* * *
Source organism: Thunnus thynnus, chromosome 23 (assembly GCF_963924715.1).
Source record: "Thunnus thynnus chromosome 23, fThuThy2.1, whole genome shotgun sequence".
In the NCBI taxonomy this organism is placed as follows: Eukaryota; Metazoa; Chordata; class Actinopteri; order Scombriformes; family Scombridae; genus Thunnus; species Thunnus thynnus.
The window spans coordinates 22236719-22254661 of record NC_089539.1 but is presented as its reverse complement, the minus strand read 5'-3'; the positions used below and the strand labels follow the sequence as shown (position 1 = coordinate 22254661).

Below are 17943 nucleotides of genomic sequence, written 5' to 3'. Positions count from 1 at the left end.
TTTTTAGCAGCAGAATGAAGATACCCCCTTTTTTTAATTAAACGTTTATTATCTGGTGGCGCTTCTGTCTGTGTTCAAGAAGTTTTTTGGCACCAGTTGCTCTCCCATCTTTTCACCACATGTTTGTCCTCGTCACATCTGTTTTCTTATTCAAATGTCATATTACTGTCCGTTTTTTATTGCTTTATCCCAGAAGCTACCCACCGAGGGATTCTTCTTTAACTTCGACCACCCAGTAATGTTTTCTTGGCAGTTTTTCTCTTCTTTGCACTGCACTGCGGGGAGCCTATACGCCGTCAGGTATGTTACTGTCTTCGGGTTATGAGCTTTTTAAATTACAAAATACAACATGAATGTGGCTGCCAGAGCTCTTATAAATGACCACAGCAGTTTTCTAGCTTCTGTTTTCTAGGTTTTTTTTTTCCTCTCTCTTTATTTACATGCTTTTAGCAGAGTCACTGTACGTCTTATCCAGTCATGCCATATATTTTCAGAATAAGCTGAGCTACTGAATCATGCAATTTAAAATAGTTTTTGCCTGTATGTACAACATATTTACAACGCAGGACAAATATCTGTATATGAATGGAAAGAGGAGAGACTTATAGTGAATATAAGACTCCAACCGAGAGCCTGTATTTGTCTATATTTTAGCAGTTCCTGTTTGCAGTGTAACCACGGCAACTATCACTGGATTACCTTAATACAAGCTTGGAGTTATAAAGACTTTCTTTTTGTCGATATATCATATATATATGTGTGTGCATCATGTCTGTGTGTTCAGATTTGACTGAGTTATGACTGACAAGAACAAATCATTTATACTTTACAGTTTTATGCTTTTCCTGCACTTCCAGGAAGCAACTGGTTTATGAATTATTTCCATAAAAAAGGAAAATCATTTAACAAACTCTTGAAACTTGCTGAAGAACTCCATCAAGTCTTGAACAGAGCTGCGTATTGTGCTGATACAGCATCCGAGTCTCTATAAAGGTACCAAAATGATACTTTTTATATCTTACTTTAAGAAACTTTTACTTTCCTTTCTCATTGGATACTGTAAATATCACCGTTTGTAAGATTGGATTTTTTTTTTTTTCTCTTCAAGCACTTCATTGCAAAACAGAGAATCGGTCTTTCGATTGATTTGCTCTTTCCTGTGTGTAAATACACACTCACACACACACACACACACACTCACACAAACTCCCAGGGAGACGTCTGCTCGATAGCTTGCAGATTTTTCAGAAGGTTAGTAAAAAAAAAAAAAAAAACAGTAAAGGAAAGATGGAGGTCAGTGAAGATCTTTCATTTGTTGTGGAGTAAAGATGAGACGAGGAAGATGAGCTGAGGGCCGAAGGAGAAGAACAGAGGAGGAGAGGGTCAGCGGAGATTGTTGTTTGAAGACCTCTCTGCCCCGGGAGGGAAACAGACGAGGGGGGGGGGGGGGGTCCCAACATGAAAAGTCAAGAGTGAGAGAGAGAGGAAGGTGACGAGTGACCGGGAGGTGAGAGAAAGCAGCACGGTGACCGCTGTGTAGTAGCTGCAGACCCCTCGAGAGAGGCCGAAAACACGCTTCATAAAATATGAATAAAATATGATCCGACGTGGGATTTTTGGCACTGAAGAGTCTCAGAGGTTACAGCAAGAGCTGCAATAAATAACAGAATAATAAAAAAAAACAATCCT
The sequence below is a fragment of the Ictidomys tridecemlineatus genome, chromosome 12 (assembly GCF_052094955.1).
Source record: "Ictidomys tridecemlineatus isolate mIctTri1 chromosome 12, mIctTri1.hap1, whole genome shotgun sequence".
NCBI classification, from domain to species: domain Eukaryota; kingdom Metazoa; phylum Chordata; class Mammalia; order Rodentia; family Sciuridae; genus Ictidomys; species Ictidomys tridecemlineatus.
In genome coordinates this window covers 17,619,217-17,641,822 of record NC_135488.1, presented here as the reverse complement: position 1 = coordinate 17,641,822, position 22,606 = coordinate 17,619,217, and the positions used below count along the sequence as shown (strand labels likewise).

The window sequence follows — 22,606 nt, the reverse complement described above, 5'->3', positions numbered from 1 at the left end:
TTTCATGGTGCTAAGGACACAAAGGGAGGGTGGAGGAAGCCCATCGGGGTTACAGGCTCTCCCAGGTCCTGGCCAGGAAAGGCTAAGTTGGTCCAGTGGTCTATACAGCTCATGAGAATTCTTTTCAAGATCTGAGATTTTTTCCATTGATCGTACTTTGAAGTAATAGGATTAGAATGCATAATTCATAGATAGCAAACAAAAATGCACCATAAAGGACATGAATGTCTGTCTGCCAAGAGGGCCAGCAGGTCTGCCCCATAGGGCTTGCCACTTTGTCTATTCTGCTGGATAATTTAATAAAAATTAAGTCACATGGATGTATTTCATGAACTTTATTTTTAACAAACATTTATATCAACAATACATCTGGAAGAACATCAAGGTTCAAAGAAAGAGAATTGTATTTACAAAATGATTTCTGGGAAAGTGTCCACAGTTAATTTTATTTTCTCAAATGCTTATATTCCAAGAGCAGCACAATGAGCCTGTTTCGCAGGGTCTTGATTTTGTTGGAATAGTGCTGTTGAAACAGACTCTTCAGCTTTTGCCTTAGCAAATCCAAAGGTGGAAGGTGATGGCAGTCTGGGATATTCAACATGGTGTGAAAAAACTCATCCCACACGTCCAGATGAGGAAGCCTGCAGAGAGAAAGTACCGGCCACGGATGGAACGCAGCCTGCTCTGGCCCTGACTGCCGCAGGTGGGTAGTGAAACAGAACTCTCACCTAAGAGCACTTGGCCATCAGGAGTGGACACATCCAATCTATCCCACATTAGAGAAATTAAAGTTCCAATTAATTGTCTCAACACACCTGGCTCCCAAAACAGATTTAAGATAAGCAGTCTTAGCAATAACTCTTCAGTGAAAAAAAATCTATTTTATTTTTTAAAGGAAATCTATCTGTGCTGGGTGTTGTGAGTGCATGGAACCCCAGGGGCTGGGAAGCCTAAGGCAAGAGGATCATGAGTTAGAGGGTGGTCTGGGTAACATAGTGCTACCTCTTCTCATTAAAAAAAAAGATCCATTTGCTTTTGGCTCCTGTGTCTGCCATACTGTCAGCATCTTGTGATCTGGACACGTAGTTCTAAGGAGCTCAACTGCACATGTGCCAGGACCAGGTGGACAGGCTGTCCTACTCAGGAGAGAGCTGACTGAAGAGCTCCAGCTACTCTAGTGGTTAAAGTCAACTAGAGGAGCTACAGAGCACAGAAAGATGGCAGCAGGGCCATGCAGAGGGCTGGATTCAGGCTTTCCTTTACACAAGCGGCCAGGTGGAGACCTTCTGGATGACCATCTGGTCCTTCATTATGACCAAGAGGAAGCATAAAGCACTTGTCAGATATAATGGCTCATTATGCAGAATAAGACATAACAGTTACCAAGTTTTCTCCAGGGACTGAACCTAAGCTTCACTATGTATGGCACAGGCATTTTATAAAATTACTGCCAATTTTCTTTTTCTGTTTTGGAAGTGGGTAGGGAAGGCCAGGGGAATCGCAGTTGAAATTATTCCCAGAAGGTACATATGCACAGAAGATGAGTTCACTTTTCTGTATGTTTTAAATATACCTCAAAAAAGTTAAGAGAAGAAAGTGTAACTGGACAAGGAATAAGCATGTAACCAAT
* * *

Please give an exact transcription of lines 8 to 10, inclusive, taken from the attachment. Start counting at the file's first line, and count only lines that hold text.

Source record: "Ictidomys tridecemlineatus isolate mIctTri1 chromosome 12, mIctTri1.hap1, whole genome shotgun sequence".
NCBI classification, from domain to species: domain Eukaryota; kingdom Metazoa; phylum Chordata; class Mammalia; order Rodentia; family Sciuridae; genus Ictidomys; species Ictidomys tridecemlineatus.
In genome coordinates this window covers 17,619,217-17,641,822 of record NC_135488.1, presented here as the reverse complement: position 1 = coordinate 17,641,822, position 22,606 = coordinate 17,619,217, and the positions used below count along the sequence as shown (strand labels likewise).